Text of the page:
Marceta said that even if the total number of photons may be sufficient to excite a pixel, if they are spread across a large number of pixels, it’s possible that none of the pixels receive enough photons to exceed the background noise.
While trailed detections on the LSST images can make it easier to link objects into orbits, which could result in the discovery of a new ISO, trailing loss itself is, in fact, an obstacle. It reduces the brightness of an object and can push it below a detection limit.
“The faster the object moves, the greater the number of pixels that receive the photons, making trailing loss more noticeable,” he said. “Our simulation shows that interstellar objects can appear in the telescope’s field of view with velocities significantly exceeding those of the fastest solar system populations, which makes this issue particularly important.”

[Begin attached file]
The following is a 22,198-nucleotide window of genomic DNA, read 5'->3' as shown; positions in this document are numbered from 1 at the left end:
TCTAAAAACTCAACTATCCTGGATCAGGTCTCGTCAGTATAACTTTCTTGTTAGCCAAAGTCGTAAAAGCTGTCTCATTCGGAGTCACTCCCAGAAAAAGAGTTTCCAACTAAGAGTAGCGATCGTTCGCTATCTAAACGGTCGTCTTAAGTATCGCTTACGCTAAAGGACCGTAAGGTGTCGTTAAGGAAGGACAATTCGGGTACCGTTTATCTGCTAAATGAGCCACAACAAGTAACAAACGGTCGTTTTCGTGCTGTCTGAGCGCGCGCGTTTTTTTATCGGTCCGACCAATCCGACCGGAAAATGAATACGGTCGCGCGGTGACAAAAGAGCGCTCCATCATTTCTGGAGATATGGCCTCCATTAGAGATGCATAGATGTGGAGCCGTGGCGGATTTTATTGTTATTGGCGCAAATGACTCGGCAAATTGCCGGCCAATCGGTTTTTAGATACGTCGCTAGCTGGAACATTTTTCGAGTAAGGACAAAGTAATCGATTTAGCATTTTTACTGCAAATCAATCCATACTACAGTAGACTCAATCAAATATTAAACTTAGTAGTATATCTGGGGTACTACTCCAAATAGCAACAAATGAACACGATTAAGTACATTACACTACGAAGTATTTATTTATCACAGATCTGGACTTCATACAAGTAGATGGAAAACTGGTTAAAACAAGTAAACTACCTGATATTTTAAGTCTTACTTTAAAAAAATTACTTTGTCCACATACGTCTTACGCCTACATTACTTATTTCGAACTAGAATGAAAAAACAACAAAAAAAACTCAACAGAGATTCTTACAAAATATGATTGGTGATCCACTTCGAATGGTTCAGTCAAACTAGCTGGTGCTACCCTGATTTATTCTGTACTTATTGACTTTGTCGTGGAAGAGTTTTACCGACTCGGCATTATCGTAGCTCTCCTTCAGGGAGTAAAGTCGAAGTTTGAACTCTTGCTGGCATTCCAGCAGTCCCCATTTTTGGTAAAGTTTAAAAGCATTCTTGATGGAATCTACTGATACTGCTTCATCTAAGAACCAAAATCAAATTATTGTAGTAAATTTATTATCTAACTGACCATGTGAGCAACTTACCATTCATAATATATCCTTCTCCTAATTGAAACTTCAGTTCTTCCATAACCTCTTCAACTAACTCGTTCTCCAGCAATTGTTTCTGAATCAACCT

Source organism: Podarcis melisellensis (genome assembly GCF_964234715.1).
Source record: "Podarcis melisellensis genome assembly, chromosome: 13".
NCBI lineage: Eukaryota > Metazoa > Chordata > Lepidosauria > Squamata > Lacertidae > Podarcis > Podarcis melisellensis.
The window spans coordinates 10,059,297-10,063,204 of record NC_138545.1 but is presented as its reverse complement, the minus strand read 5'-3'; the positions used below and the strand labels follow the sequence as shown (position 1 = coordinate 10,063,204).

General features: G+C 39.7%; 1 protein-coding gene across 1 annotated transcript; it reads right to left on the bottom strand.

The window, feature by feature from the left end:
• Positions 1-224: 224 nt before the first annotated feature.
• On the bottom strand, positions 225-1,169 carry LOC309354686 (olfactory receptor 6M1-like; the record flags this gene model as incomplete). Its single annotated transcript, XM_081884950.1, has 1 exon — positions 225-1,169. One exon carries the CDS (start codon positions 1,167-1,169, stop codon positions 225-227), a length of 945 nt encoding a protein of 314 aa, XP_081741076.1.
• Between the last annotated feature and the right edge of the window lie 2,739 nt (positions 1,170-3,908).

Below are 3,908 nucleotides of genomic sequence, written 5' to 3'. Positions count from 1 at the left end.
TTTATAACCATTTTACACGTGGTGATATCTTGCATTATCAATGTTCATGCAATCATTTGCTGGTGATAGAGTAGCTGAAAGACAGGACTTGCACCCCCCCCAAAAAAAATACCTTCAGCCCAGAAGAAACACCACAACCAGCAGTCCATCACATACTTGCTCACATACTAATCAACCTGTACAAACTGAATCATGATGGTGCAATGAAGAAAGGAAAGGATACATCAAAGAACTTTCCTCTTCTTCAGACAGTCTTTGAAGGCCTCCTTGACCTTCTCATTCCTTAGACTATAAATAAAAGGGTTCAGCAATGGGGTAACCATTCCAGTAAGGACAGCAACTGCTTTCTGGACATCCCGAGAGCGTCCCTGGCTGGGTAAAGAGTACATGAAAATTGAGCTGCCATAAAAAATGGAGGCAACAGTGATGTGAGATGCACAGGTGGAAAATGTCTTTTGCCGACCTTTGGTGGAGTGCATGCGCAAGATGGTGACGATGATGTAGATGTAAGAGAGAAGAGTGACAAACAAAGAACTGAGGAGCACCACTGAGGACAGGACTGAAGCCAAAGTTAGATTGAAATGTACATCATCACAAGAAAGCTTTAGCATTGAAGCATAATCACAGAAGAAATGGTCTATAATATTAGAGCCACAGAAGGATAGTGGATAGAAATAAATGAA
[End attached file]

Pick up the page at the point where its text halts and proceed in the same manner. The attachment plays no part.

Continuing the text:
But of course, this is a chicken-and-the-egg type conundrum. Because of a sample size of only two, scientists can now only make loose predictions of how many interstellar objects Rubin will reveal. Once a larger sample of interstellar objects are able to be counted and analyzed, astronomers will have a much better idea of the population of these objects … which will likely only happen after the Rubin Observatory is up and running.
But Marceta and Seligman are hopeful that Rubin and the LSST will change everything.
“It is possible that the number density of ‘Oumuamua-like objects is higher than currently estimated due to a large fraction of interstellar objects currently undetectable due to trailing loss and rapid sky motions,” they write.
The more we can find, the better, because some of these will be in the perfect trajectory for an interstellar interceptor mission. Learning details about objects from other solar systems could fundamentally change our view of the universe and our place in it.